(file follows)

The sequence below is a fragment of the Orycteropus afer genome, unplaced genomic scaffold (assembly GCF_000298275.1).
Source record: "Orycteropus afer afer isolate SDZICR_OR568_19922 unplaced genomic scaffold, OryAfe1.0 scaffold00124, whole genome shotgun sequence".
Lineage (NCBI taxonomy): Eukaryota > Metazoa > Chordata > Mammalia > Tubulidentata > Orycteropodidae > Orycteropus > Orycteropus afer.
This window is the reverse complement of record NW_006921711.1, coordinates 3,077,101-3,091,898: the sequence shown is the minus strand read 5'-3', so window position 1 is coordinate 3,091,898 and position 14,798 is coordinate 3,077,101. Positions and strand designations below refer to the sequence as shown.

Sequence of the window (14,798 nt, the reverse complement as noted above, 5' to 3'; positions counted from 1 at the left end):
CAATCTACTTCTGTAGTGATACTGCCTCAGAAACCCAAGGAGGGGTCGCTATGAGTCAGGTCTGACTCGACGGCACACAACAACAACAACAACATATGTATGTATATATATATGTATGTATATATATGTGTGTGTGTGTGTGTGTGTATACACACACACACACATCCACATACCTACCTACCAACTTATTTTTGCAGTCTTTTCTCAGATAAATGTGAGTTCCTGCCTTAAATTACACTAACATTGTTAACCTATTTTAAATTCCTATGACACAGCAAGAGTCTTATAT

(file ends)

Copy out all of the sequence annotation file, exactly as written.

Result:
The sequence below is a fragment of the Orycteropus afer genome, unplaced genomic scaffold (assembly GCF_000298275.1).
Source record: "Orycteropus afer afer isolate SDZICR_OR568_19922 unplaced genomic scaffold, OryAfe1.0 scaffold00124, whole genome shotgun sequence".
Lineage (NCBI taxonomy): Eukaryota > Metazoa > Chordata > Mammalia > Tubulidentata > Orycteropodidae > Orycteropus > Orycteropus afer.
This window is the reverse complement of record NW_006921711.1, coordinates 3,077,101-3,091,898: the sequence shown is the minus strand read 5'-3', so window position 1 is coordinate 3,091,898 and position 14,798 is coordinate 3,077,101. Positions and strand designations below refer to the sequence as shown.

Sequence of the window (14,798 nt, the reverse complement as noted above, 5' to 3'; positions counted from 1 at the left end):
CAATCTACTTCTGTAGTGATACTGCCTCAGAAACCCAAGGAGGGGTCGCTATGAGTCAGGTCTGACTCGACGGCACACAACAACAACAACAACATATGTATGTATATATATATGTATGTATATATATGTGTGTGTGTGTGTGTGTGTATACACACACACACACATCCACATACCTACCTACCAACTTATTTTTGCAGTCTTTTCTCAGATAAATGTGAGTTCCTGCCTTAAATTACACTAACATTGTTAACCTATTTTAAATTCCTATGACACAGCAAGAGTCTTATAT